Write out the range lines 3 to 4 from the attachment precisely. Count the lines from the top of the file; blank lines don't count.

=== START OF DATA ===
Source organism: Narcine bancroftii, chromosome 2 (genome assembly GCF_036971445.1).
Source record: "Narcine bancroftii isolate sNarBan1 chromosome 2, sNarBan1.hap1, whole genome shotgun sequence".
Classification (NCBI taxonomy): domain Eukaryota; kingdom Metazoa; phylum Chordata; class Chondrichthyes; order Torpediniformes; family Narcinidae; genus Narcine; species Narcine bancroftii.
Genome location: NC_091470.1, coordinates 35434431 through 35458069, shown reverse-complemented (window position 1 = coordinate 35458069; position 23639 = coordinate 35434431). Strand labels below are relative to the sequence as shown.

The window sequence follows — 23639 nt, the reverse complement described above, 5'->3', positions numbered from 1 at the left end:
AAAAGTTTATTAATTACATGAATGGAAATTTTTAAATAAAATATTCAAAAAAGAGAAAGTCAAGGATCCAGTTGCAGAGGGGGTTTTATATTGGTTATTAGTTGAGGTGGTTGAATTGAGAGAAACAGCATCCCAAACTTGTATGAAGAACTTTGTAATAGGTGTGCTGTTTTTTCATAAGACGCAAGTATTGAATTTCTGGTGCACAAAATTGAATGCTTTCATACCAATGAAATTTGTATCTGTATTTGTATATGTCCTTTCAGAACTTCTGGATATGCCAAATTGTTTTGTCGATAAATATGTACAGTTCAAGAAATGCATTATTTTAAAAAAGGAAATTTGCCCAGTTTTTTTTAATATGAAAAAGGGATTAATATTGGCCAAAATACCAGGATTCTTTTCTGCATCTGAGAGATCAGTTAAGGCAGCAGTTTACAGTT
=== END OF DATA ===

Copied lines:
Classification (NCBI taxonomy): domain Eukaryota; kingdom Metazoa; phylum Chordata; class Chondrichthyes; order Torpediniformes; family Narcinidae; genus Narcine; species Narcine bancroftii.
Genome location: NC_091470.1, coordinates 35434431 through 35458069, shown reverse-complemented (window position 1 = coordinate 35458069; position 23639 = coordinate 35434431). Strand labels below are relative to the sequence as shown.